Tuesday, October 20, 2009

Vulture Bait 50K - Oct. 17, 2009

So this was 50k number 2 for me and I really wanted to get this in since it was the last race in the OUSer. From the get-go (get-go, as in weeks ago when I registered) I had a feeling this was going to be a horrible race. I had such a high from Haliburton, it's going to be a tough race to beat (not time wise, obviously :).

So I wanted to run it bad. I tried to ignore my cold, my groin, and the midwifery paper due the following Monday, and the bio mid-term on Tuesday. I also wasn't keen on leaving the family again for another weekend, but I've learned. Instead of just talking my partner into the idea of me going to do this, I need to take it up a notch and bring them along for the ride (6 hour car ride with the kids will be FUN! I promise!).

Being a student, and with the man not working his usual teaching job, our budget is a bit tight so I had found a couple of kids to carpool with from the University to save on gas money. So here I am with two 19 year olds in the car, trying to be cool and make them think I’m hip to their jive... I let the dude plug in his tunes and suffer the consequences. Actually it wasn't that bad and found a couple of songs I liked: from MGMT.http://www.youtube.com/watch?v=bIEOZCcaXzE, and LMFAO http://www.youtube.com/watch?v=nXPT8sw_FjU (not normally my bag, I assure you.)

So arriving in London I eventually I arrive at my campsite. I was the only one in the area reserved for tenters. I started to set up my tent and all of a sudden I start to hear this loud, thunderous noise. I look up, and there’s a jumbo jet about 3 feet above my head. Okay. So I guess there’s an airport around here. Nice. Anyhoo, I set up camp, take a stroll over to pick up my loot, knock over poor Turnip the dog's water as I stagger into the building. Then I head back, make dinner, take lots of drugs and go to bed. Despite the planes, I slept pretty well.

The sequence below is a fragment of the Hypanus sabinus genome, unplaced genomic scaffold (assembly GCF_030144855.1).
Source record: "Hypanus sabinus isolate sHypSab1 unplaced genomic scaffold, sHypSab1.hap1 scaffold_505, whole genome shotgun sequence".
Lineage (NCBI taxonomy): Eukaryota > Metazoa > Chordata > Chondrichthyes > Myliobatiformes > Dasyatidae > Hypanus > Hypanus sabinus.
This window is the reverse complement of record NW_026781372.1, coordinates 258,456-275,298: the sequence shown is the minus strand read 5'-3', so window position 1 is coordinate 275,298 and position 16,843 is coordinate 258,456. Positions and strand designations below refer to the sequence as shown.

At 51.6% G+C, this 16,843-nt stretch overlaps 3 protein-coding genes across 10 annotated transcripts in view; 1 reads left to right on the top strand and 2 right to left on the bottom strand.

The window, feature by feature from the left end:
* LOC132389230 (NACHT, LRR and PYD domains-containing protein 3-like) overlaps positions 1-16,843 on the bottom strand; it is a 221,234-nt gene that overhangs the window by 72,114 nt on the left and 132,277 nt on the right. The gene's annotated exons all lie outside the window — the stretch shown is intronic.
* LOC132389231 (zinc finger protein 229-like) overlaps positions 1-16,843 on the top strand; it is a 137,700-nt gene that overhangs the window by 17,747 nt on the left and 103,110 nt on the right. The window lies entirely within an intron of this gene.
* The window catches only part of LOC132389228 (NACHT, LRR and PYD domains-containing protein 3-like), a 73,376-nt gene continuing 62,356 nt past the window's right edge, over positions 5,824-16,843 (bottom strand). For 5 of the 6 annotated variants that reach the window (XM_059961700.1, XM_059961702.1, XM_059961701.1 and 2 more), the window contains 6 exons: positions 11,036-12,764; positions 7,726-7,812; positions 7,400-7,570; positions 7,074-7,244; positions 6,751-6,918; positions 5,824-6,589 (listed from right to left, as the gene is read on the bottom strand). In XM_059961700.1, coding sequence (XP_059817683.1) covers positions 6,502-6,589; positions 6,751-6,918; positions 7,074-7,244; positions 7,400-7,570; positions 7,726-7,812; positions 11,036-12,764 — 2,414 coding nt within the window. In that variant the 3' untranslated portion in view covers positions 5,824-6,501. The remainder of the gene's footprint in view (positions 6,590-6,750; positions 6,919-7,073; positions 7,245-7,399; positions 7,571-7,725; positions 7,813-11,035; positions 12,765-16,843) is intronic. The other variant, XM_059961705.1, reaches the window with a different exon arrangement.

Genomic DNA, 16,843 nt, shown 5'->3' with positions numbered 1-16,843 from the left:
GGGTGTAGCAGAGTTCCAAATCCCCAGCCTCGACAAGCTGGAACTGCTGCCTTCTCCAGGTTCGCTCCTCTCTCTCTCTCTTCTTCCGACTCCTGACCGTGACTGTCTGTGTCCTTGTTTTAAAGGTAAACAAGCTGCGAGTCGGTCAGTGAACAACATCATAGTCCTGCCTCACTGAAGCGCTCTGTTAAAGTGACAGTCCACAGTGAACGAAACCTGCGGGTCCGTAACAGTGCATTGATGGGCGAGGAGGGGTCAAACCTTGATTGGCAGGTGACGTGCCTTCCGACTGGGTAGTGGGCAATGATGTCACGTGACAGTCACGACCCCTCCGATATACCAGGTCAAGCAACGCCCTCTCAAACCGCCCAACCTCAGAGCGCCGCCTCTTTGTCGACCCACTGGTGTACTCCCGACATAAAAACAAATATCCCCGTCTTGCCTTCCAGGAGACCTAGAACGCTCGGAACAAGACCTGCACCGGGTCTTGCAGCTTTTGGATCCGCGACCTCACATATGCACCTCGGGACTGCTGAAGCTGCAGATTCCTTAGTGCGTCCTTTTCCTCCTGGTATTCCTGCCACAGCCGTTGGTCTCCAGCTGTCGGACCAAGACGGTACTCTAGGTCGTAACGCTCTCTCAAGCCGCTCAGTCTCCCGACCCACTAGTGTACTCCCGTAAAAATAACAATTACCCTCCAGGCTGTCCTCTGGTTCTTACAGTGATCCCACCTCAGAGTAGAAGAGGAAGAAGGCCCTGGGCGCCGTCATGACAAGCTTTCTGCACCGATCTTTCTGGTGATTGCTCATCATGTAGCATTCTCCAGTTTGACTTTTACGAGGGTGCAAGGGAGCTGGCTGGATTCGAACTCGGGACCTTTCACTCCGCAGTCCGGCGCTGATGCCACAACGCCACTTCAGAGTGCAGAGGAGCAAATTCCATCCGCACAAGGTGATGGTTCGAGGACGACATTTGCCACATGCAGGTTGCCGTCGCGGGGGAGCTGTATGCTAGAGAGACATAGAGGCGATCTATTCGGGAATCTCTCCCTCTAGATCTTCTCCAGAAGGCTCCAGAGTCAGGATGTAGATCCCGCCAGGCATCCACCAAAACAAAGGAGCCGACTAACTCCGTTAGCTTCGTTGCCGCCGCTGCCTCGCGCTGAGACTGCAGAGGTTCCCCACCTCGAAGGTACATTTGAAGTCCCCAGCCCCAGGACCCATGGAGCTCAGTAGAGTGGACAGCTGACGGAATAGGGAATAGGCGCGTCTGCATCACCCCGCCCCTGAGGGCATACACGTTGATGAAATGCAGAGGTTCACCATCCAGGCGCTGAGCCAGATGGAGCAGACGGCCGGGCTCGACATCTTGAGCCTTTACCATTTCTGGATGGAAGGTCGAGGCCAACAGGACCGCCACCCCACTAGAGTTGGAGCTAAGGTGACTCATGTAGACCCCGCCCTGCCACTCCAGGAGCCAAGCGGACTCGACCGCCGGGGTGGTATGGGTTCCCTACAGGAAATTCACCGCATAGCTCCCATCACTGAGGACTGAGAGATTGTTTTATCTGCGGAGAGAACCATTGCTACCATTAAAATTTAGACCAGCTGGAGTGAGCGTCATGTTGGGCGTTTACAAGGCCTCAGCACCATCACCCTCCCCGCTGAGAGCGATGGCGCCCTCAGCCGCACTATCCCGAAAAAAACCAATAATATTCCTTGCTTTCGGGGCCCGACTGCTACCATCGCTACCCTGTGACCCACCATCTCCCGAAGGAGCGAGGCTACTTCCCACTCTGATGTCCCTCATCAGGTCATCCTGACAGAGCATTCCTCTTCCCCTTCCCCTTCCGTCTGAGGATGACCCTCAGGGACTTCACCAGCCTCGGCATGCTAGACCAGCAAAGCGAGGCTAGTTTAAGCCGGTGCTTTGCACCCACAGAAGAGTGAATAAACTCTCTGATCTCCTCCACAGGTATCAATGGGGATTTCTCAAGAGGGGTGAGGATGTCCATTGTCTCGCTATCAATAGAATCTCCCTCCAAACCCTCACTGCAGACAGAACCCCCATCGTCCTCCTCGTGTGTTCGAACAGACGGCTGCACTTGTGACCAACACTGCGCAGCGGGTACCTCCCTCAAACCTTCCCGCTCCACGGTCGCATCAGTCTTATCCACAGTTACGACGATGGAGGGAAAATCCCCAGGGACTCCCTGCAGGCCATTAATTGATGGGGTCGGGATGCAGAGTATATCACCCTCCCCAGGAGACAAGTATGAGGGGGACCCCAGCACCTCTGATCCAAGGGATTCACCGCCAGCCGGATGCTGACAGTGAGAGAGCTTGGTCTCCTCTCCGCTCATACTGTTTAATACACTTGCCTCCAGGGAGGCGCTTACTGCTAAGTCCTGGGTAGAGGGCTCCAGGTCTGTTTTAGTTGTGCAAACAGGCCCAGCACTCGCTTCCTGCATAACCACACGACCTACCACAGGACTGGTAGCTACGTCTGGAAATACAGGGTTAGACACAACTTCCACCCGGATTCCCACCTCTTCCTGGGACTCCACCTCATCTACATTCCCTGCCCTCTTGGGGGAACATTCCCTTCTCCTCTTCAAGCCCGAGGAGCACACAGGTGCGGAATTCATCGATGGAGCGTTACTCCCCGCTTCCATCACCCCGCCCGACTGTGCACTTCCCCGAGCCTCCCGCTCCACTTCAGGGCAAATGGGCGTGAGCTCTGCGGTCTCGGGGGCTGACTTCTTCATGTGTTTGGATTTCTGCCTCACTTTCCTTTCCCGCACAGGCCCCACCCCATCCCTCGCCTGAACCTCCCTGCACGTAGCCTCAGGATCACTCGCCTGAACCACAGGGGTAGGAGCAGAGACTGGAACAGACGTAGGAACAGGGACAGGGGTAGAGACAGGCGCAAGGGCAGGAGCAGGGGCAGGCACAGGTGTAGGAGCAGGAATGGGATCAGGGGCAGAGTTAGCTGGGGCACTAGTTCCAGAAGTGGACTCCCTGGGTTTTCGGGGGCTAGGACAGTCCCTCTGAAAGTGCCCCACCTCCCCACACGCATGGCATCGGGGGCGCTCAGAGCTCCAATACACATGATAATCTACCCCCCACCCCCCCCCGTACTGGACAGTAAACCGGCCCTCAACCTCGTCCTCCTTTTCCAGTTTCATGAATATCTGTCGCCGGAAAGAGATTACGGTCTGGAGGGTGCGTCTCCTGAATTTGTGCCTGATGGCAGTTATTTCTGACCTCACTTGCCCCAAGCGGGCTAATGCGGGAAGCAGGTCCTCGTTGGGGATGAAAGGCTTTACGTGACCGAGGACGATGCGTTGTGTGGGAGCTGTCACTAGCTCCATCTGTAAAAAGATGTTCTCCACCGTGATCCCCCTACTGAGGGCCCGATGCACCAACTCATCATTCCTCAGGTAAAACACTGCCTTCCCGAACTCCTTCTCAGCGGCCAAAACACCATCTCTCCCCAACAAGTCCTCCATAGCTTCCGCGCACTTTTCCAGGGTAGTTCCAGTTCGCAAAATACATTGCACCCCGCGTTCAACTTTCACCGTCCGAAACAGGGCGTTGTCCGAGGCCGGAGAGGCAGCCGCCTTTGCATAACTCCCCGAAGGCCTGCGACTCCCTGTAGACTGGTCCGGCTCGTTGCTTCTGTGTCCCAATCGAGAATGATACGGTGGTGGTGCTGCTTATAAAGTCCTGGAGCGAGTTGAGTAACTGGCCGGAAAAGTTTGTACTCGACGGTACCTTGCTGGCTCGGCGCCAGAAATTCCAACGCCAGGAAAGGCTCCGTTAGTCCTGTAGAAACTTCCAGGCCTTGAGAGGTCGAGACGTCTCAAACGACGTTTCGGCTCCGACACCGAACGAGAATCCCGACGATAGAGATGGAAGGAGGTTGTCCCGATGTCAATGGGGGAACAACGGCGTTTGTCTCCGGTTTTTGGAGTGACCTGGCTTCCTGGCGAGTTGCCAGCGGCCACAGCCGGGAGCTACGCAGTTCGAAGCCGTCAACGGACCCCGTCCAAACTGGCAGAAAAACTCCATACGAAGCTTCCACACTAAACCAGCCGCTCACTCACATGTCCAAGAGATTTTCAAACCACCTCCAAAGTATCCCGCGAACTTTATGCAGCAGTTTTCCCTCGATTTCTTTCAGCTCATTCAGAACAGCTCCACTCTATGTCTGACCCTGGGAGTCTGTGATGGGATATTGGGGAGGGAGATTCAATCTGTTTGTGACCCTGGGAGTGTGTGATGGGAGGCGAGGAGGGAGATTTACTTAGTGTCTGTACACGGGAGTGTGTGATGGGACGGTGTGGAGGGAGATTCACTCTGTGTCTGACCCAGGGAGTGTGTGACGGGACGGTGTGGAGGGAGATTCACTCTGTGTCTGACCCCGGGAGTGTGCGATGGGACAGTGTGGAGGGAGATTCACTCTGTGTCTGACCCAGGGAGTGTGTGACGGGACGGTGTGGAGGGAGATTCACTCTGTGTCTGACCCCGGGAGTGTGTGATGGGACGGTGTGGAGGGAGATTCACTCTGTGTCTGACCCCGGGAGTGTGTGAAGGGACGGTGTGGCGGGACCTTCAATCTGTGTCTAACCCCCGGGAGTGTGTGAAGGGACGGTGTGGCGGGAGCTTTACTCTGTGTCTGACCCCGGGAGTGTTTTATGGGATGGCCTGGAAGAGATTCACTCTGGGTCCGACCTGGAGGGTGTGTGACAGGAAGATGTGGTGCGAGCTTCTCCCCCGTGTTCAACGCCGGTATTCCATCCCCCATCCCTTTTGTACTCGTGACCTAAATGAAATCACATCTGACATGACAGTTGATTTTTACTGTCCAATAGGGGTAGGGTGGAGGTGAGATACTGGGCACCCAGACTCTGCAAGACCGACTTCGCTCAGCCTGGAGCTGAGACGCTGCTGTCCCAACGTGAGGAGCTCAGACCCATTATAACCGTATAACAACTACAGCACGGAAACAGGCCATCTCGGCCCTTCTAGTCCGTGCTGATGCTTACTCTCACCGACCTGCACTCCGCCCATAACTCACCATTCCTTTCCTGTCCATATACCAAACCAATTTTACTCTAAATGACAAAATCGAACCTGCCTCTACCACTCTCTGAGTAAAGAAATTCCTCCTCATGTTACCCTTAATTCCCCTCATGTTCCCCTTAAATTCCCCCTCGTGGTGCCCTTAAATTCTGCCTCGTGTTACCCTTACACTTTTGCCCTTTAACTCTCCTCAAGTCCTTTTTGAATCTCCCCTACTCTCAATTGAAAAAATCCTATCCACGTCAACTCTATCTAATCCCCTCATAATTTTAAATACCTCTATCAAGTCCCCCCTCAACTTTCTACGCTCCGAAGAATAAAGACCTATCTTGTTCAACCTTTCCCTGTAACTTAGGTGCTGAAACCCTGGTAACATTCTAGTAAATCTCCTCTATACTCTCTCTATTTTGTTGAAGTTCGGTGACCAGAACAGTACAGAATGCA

Race day: I set my watch (or so I thought) for 6:30am which would give me lots of time for oatmeal, coffee, shower, etc. Well, I wake up to the sun at 7:30, drive fast to the ‘comfort’ station for an ice cold shower. Go back to camp, walk with banana and muffin in hand to the start/finish. I was just wearing my race clothes (t-shirt, long sleeve, gloves, shorts, knee-high woollies, buff, and tuque). I was cold. Once I got to the building, I found some coffee. Chatted with some familiar faces. Headed down to the start and we move. After 10k I was ready to bail. Feeling like absolute poop. Having some ridiculous feet problems. I just got a pair of lovely lime green Cascadia’s which I’ve worn a handful of times, and while they weren’t perfect, I thought I’d be fine. Well, by 5k I had some hot spots and was begging the first aid people for moleskin. For the first 25k, I was at each aid station between 5-10 minutes trying to deal with my feet. Finally at the halfway point a lovely, angelic woman had some for me, but lo and behold it wouldn’t stick to my dirty sweaty feet. So I just went with medical tape, which was put on the other foot at the 2nd aid station. During these stops, I’d see the people I’d pass, get ahead and I’d eventually catch up and pass them again. There was this one dude who was having a rough time, cramping ect. – at the 25k I was just getting up to leave the station and I see him come in. I’m at the bridge, there’s no one to be seen ahead or behind me. Then I get to the loop and I see him coming out of it. Huh? So for the next 10k I’m stewing about this guy cheating. I catch up to another runner and ask him if anyone passed him – no. I run with this gentleman for a bit for the company, then I’m off on my way and here is the dude hobbling up ahead. I don’t say anything to him (regarding cheating) because I’m feeling pretty vindicated after passing him. I wish him well. He’s only cheating himself. So on I go just wanting to end my misery. I catch up to these 2 young guys with less than 2k left. They’re walking up the hills so I think maybe I can get away with passing them. I don't. The finish line is in sight and I can hear them catching up to me. I try to pick it up, then sprint and the little buggers beat me by 3 seconds. Bastards! :) It’s done. I wasn’t last. I beat a cheater. And I had some lovely bags under my eyes the next morning to show for it.